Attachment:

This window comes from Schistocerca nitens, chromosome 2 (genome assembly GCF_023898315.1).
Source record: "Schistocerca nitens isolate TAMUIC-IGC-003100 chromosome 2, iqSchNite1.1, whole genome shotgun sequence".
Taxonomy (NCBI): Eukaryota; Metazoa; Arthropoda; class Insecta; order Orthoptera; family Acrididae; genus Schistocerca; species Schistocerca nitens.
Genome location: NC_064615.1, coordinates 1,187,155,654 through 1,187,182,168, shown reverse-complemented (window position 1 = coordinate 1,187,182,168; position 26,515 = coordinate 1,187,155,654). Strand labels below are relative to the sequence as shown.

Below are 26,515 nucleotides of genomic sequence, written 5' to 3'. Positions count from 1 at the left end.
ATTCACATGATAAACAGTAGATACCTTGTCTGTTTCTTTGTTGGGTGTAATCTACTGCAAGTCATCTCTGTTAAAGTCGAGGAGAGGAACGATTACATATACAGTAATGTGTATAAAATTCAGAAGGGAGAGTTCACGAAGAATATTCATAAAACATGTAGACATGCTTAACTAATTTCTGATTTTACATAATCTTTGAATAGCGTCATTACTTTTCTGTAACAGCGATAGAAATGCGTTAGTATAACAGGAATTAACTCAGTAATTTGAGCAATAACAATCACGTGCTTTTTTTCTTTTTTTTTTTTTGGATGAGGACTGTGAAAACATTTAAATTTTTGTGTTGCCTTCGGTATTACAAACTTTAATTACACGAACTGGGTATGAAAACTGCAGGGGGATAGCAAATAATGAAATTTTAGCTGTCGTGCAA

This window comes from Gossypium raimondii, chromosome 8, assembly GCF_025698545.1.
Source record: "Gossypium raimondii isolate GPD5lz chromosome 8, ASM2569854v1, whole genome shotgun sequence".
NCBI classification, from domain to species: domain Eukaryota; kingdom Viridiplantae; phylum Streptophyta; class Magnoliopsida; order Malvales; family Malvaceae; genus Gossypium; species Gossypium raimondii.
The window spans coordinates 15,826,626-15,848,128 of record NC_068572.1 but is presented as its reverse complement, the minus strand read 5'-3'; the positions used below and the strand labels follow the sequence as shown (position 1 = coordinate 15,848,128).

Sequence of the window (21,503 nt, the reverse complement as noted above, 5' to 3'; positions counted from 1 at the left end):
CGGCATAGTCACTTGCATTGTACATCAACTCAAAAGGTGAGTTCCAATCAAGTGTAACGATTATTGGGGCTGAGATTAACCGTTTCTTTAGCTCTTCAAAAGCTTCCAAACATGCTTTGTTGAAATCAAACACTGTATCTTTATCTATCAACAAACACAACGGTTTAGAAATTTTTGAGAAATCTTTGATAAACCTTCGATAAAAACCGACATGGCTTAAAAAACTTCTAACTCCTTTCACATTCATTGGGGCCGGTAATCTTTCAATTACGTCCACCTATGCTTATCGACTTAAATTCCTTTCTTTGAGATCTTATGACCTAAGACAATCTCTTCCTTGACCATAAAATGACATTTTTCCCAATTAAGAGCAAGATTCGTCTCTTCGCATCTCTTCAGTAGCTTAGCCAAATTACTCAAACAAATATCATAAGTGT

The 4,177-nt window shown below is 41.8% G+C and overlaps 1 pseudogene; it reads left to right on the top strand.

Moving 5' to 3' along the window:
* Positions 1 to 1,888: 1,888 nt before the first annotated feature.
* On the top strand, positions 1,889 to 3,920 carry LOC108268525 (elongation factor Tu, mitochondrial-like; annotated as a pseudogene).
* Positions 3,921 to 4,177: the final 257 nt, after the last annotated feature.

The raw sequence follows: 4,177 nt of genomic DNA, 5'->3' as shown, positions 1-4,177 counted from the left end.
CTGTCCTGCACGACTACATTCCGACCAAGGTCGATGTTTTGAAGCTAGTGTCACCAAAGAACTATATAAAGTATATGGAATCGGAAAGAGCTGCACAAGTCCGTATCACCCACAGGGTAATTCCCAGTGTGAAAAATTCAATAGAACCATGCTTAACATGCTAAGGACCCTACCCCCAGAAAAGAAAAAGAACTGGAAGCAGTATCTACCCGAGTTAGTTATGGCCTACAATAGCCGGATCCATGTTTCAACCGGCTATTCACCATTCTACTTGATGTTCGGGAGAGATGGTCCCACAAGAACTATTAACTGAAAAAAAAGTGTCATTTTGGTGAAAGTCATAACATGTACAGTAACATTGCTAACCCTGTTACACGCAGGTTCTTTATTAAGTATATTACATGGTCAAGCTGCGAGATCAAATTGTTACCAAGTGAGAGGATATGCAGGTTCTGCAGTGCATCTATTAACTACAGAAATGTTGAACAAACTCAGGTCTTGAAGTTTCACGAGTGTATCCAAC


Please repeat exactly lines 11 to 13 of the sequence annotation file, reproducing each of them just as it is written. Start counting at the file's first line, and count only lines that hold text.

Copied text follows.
Sequence of the window (21,503 nt, the reverse complement as noted above, 5' to 3'; positions counted from 1 at the left end):
CGGCATAGTCACTTGCATTGTACATCAACTCAAAAGGTGAGTTCCAATCAAGTGTAACGATTATTGGGGCTGAGATTAACCGTTTCTTTAGCTCTTCAAAAGCTTCCAAACATGCTTTGTTGAAATCAAACACTGTATCTTTATCTATCAACAAACACAACGGTTTAGAAATTTTTGAGAAATCTTTGATAAACCTTCGATAAAAACCGACATGGCTTAAAAAACTTCTAACTCCTTTCACATTCATTGGGGCCGGTAATCTTTCAATTACGTCCACCTATGCTTATCGACTTAAATTCCTTTCTTTGAGATCTTATGACCTAAGACAATCTCTTCCTTGACCATAAAATGACATTTTTCCCAATTAAGAGCAAGATTCGTCTCTTCGCATCTCTTCAGTAGCTTAGCCAAATTACTCAAACAAATATCATAAGTGT

The 4,177-nt window shown below is 41.8% G+C and overlaps 1 pseudogene; it reads left to right on the top strand.